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Yellowstone rangers forced to kill bison calf after man ‘disturbed’ it

A female bison and calf are seen near the Yellowstone River in Wyoming’s Hayden Valley, on Wednesday, June 22, 2022, in Yellowstone National Park. For the second time in three days, a park visitor has been gored by a bison, park officials said Thursday, June 30. (AP Photo/Matthew Brown)

MAMMOTH HOT SPRINGS, Wyo. (NEXSTAR) – Authorities are asking for anyone with information to come forward after a man allegedly interacted with a newborn bison calf that later died in Yellowstone National Park.

Park officials say the man approached the calf, which had been separated from its mother when the herd crossed the Lamar River, on Saturday, May 20. He was seen pushing the calf away from the river and onto a nearby roadway.

According to Yellowstone visitors, the calf then walked up to and followed cars and people.

Park rangers tried “repeatedly” to reunite the bison calf with its herd but “these efforts failed,” Yellowstone officials said Tuesday.

“The calf was later killed by park staff because it was abandoned by the herd and causing a hazardous situation by approaching cars and people along the roadway,” authorities wrote in a news release.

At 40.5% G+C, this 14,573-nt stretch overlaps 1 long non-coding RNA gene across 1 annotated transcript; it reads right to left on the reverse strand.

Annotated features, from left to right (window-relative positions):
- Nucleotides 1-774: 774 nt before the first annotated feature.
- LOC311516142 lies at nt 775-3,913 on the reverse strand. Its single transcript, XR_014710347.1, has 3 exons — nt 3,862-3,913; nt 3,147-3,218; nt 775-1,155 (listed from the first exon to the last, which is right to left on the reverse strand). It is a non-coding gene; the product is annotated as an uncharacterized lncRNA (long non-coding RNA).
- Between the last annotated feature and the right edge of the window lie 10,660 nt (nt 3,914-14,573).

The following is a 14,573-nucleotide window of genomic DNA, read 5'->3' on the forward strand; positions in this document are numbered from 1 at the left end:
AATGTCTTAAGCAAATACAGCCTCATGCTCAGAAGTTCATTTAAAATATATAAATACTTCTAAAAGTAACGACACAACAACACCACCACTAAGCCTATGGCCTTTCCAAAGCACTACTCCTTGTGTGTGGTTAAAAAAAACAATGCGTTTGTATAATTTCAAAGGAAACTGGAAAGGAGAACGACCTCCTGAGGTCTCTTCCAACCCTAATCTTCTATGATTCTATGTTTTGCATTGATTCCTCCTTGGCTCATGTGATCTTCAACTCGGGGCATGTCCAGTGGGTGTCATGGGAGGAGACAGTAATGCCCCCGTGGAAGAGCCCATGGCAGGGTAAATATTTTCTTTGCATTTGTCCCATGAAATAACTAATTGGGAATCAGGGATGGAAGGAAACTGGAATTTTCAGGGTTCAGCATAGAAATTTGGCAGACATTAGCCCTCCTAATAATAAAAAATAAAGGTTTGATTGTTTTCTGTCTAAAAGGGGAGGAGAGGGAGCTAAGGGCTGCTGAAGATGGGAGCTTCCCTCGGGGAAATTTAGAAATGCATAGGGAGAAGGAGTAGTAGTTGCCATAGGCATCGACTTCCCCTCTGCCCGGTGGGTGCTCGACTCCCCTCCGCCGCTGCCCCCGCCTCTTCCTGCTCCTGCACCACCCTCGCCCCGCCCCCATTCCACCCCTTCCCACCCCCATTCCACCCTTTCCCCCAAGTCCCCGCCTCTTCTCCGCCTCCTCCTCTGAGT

Now, park officials are asking anyone who visited Lamar Valley during the evening of May 20 with information about the incident to contact the Yellowstone National Park Tip Line at 307-344-2132 or

The individual involved in the incident – seen in the image below provided by the National Park Service – is described as a white man in his 40s or 50s who was wearing a blue shirt, black pants, and sunglasses.

Yellowstone National Park authorities are searching for the man, seen here, who they say intentionally disturbed a bison calf that later had to be killed by park staff. (Photo courtesy Hellen Jack, via Yellowstone National Park)

Park regulations require visitors to remain at least 25 yards from all wildlife and at least 100 yards from bears and wolves. Violating those regulations could result in fines, or more seriously, injury and death.

A Yellowstone National Park spokesperson tells Nexstar a charge for a violation such as this would be a Class B misdemeanor with up to six months in jail and a $5,000 fine. Potential charges could include disturbing wildlife, disorderly conduct, or approaching wildlife.

Last year, a 25-year-old woman was tossed 10 feet into the air by a bison she approached while walking near Old Faithful. Less than two months later, a 71-year-old woman was gored by a bison she and her daughter “inadvertently approached” in Yellowstone. Two days earlier, a man was gored by a bison after it charged him and his family. Both individuals survived but suffered injuries.


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